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Milt Hathaway

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Re: Why is the resistance of 4/O feeder cable so high?z
« Reply #12 on: July 26, 2019, 04:48:18 pm »

As Steven rightly points out, internal corrosion and/or broken strands of copper, can increase resistance without a noticeable change in the outward appearance of the cable.

There was nothing out of the ordinary so I didn’t take a picture.

I would think so.

This option looks more practical than a 4wire Kelvin test under the circumstances. Do you know how the meter reads neutral and ground impedances? I looked at the manual online but it doesn’t explain the principles the meter uses to take it measurements.

"EXTECH CT70 & CT80 Impedance - How is the impedance measured?"
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Stephen Swaffer

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Re: Why is the resistance of 4/O feeder cable so high?z
« Reply #13 on: July 27, 2019, 11:31:51 pm »

Do you think the resistive point would have caused enough heat to be detected with a infrared thermometer?

I would think so.


It would be interesting-and I think a complex problem to predict-how much heat would be generated.  In a single phase circuit, ohms law would tell us how the voltage drops fell into place and simple power formulas the amout of heat generated in a bad spot.

The neutral of a 3 phase only carries the unbalanced load-and changing/increasing the resistance of the neutral could have an impact on how the load balance out-an open neutral causes all kinds of voltage issues with single phase loads it would stand to reason a "partially open" neutral would as well.
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Steve Swaffer

Mike Sokol

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Re: Why is the resistance of 4/O feeder cable so high?z
« Reply #14 on: July 29, 2019, 09:40:03 am »

Do you think the resistive point would have caused enough heat to be detected with a infrared thermometer?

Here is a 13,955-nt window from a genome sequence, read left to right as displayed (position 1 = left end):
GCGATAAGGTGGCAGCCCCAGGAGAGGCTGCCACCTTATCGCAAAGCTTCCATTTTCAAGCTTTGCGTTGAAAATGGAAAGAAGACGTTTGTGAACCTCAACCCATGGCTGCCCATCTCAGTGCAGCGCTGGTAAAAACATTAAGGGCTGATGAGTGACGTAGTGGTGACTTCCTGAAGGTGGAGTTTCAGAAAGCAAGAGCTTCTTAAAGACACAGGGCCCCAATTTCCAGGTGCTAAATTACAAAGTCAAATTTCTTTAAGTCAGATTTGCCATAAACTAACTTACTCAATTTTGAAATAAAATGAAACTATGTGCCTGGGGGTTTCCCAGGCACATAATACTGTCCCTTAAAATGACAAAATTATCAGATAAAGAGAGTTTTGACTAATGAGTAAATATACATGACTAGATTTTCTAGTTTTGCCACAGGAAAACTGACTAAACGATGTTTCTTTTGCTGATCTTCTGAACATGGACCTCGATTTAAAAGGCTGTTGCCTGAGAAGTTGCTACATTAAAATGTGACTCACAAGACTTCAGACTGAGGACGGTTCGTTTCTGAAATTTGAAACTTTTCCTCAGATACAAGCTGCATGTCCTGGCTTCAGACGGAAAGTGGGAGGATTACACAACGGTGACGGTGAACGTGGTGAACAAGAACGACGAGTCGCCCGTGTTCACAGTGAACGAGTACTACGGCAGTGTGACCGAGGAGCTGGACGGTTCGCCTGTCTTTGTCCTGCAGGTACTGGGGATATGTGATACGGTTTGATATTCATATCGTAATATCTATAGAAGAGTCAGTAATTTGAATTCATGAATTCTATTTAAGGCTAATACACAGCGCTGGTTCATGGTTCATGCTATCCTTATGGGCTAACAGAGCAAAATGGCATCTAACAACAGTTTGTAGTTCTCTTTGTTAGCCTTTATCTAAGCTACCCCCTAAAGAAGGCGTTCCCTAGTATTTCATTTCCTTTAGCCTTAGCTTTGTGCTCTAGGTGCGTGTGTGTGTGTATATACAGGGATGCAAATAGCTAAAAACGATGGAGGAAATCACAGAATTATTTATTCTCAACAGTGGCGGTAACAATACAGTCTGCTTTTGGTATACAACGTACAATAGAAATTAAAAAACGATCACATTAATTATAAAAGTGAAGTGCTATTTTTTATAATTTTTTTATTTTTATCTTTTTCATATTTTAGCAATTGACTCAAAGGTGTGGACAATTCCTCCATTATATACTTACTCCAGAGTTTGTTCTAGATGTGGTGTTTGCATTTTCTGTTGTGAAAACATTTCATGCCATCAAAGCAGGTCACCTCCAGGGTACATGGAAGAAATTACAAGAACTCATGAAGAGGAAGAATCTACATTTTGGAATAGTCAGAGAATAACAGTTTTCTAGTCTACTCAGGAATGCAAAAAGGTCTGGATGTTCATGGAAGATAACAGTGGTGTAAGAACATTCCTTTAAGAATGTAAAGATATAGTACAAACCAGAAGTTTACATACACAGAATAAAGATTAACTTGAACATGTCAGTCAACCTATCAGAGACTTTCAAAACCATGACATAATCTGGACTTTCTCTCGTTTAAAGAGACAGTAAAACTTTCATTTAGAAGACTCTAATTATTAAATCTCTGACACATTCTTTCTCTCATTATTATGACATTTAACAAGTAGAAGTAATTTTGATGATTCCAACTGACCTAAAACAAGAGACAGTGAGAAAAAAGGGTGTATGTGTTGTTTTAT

I would think so.

I've done this with a FLIR camera, and it's easy to see the overheating spots. An infrared camera doesn't have enough resolution to find the exact hot spot.
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Tim McCulloch

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Re: Why is the resistance of 4/O feeder cable so high?z
« Reply #15 on: July 29, 2019, 11:51:12 am »

I've done this with a FLIR camera, and it's easy to see the overheating spots. An infrared camera doesn't have enough resolution to find the exact hot spot.

Story time -

About 12-13 years ago I was electrician for a show that was 100% moving lights except for the 3 amps of draw from FOH console.  The tour electrician said the X phase would have slightly more current but otherwise the load was evenly split between all 3 phases.... so during the show I'm sitting by the Really Big Switch and was bored.  Pulled out the Fluke clamp meter to verify the neutral was carrying only 3 amps... but it measured around 15 amperes IIRC.  So I figured it had to be going somewhere as heat.  Half house show so there was 150 ft of feeder.  I walked the feeder path and ran a hand along the cables.  At the 100ft/50ft connect point I found a CamLoc that was very warm, almost hot, and continued until I reached the LX distro.  Didn't find anything more so I went to the TE and told him what I'd found.  He did the walk back with me, touched the CamLoc and immediately marked it with purple tape.  He indicated that a CamLoc had be caught on a stage leg at a previous show and the local crew just pulled on the 4/0 until it freed up.  "We'll re-terminate that Cam tomorrow."

So yes, damage you can't see can result in conditions you need to be aware of.

/story time
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Re: Why is the resistance of 4/O feeder cable so high?z
« Reply #15 on: July 29, 2019, 11:51:12 am »